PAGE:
As part of an ongoing campaign to help small employers comply with the Occupational Safety and Health Administration’s Hazard Communication Standard (HCS), OSHA recently published Hazard Communication: Small Entity Compliance Guide for Employers That Use Hazardous Chemicals to specifically address employer responsibilities under the HCS.  Since many of the provisions of the HCS apply only to chemical manufacturers, importers, or distributors, this guide focuses on assisting employers that use rather than produce chemicals in order to identify the parts of the rule that apply to their facilities and help them develop and implement an effective hazard communication program.

The HCS incorporates what is referred to as a downstream flow of informationfrom chemical manufacturers, importers and distributors, to employers.  The standard requires chemical manufacturers, importers and distributors to classifythe hazards of the chemicals they produce, import or distribute, and to prepare appropriate labelsand safety data sheets(SDSs) to convey the hazards, as well as recommended protective measures.

The HCS requires employers to make sure that all chemicals received from their suppliers are appropriately labeled with accompanying safety data sheets.  In order to protect workers from health hazards, such as carcinogenicity and sensitization, and physical hazards, including flammability and reactivity properties, employers need the detailed chemical hazard information and recommended protective measures contained on labels and SDSs.  Workers have both a right and a need to know this information so that they can take steps to protect themselves when necessary.

The Small Entity Compliance Guide outlines employer requirements under the HCS to establish a hazard communication program, provide workers with access to labels and SDSs, and inform and train workers.  The Guide provides a detailed program for implementing an effective hazard communication program in six steps, including:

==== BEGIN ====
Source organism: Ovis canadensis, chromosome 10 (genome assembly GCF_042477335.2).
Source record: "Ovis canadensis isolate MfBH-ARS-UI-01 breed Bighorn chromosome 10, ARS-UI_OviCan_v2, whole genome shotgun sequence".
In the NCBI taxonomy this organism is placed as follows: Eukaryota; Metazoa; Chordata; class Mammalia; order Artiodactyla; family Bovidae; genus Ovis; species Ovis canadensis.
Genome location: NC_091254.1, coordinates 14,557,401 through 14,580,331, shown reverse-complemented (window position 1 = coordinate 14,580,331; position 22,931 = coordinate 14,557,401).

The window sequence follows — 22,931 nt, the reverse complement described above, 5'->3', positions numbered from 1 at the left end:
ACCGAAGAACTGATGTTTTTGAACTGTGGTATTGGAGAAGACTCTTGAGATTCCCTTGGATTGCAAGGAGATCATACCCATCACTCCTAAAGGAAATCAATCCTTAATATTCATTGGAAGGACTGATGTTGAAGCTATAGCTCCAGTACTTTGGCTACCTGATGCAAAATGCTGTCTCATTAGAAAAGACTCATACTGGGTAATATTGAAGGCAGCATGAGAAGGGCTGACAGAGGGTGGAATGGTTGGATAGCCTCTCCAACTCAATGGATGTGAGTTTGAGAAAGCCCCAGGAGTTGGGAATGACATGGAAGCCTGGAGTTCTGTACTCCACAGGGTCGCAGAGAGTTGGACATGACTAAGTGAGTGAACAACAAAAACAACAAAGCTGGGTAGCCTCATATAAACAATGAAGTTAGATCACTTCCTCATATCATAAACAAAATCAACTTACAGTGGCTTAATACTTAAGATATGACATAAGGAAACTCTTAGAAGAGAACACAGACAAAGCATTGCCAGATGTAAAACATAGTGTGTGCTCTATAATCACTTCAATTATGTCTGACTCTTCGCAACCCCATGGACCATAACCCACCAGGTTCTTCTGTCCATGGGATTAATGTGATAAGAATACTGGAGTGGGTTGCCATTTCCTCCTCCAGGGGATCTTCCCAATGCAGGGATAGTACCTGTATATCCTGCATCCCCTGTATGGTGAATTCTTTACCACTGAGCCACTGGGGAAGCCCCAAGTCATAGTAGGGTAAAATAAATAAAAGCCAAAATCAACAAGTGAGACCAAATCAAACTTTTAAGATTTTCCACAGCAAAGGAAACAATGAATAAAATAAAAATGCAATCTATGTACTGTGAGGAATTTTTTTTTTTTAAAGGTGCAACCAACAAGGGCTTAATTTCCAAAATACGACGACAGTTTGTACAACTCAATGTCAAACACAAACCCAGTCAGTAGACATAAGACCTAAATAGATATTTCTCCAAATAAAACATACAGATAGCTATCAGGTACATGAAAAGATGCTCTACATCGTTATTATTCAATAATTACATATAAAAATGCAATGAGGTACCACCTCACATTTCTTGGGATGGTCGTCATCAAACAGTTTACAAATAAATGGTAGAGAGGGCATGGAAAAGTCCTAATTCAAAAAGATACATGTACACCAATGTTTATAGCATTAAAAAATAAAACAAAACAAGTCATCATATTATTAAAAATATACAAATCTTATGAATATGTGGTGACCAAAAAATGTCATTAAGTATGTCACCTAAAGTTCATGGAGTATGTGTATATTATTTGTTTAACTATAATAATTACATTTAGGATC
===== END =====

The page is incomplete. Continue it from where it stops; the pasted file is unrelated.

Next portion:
1. Learn the Standard and Identify Responsible Staff
  2. Prepare and Implement a Written Hazard Communication Program
  3. Ensure Containers are Labeled
  4. Maintain Safety Data Sheets
  5. Inform and Train Employees
  6. Evaluate and Reassess Your Program

OSHA believes that the Hazard Communication Standard is of critical importance to ensuring that hazardous chemicals are identified, and that proper measures are implemented in workplaces to achieve safe use and handling. By understanding chemical hazards and using available information to implement the proper control measures to address these hazards, employers can maintain compliance with the HCS as well as protect their exposed workers.

Additional information on the Hazard Communication Standard can be found on OSHA’s Hazard Communication webpage and by consulting OSHA’s Hazard Communication: Small Entity Compliance Guide for Employers That Use Hazardous Chemicals.

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The OSHA Training Center at Chabot-Las Positas Community College District offers high quality Occupational Safety & Health Administration standards-based training for construction, maritime and general industry at its Center in Dublin, California, as well as locations throughout California, Arizona, Nevada, Hawaii and Guam. Programs offered include OSHA safety standards, Outreach Trainer courses, Cal/OSHA standards curriculum, environmental courses and customized onsite safety training.  Upcoming courses include Health Hazard Awareness and Hazardous Materials.  For more information, including a complete course schedule, visit the OSHA Training Center website or call (866) 936-OSHA (6742).